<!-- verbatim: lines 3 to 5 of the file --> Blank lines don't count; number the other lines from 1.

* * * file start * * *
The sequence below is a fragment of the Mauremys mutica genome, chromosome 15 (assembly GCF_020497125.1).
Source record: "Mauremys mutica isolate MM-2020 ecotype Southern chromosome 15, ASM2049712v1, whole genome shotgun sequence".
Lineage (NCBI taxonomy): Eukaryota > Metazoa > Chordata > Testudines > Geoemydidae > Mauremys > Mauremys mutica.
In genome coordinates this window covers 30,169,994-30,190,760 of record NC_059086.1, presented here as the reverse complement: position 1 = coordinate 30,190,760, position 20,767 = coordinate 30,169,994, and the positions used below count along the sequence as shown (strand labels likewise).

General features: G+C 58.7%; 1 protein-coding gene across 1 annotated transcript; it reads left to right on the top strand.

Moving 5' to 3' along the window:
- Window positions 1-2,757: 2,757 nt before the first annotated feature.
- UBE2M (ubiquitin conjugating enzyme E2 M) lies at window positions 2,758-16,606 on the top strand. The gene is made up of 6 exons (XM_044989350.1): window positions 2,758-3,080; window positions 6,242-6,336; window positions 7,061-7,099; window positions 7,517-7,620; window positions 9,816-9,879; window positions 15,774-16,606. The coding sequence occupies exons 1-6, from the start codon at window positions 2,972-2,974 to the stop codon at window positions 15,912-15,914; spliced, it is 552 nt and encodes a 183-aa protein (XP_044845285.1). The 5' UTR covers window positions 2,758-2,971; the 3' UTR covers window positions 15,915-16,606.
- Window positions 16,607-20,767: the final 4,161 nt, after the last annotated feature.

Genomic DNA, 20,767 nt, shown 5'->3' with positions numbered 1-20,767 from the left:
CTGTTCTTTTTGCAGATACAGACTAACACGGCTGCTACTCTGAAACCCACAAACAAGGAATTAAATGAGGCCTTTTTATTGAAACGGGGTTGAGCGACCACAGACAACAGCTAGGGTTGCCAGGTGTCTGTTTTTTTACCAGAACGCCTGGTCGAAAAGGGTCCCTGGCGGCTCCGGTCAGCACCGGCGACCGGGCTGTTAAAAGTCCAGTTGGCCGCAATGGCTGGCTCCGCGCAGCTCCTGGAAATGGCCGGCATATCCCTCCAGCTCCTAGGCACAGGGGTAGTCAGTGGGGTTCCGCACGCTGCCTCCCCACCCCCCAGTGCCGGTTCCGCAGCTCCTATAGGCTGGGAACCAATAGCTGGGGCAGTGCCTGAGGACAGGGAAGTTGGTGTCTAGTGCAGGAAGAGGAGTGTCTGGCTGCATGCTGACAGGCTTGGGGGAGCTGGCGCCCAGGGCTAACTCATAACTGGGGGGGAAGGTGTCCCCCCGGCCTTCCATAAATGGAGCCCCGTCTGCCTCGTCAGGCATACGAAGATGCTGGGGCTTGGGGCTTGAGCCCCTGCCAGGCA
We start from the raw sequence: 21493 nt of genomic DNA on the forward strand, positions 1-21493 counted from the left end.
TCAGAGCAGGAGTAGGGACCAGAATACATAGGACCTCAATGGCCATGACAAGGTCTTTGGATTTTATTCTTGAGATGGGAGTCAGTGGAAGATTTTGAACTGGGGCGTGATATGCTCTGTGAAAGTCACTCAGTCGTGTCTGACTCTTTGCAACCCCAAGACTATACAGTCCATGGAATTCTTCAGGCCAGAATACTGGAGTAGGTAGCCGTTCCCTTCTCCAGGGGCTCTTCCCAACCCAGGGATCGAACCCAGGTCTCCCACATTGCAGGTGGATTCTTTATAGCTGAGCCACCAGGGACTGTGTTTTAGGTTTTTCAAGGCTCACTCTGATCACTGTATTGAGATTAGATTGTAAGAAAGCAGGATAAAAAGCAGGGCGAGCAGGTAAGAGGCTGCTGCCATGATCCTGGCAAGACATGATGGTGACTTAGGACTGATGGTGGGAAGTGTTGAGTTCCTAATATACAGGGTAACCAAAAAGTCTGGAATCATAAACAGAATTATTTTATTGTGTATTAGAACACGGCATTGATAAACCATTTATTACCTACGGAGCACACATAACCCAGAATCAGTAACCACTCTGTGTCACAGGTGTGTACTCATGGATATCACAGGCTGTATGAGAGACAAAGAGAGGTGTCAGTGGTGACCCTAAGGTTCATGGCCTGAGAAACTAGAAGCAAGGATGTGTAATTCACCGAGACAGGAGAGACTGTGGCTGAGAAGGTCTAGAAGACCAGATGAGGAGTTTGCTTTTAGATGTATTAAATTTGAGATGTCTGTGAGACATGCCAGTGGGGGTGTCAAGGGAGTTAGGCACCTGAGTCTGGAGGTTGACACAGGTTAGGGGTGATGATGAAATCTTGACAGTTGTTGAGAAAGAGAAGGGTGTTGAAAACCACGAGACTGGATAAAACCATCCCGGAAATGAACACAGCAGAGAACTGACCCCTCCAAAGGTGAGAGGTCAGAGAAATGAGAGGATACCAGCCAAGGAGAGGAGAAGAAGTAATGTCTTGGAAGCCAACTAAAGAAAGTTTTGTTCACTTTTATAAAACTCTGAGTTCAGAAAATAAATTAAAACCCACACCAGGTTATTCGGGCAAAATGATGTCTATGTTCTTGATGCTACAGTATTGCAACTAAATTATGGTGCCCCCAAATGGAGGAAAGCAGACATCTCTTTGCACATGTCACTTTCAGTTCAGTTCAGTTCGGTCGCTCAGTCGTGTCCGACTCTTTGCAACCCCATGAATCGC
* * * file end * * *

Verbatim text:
Lineage (NCBI taxonomy): Eukaryota > Metazoa > Chordata > Testudines > Geoemydidae > Mauremys > Mauremys mutica.
In genome coordinates this window covers 30,169,994-30,190,760 of record NC_059086.1, presented here as the reverse complement: position 1 = coordinate 30,190,760, position 20,767 = coordinate 30,169,994, and the positions used below count along the sequence as shown (strand labels likewise).

General features: G+C 58.7%; 1 protein-coding gene across 1 annotated transcript; it reads left to right on the top strand.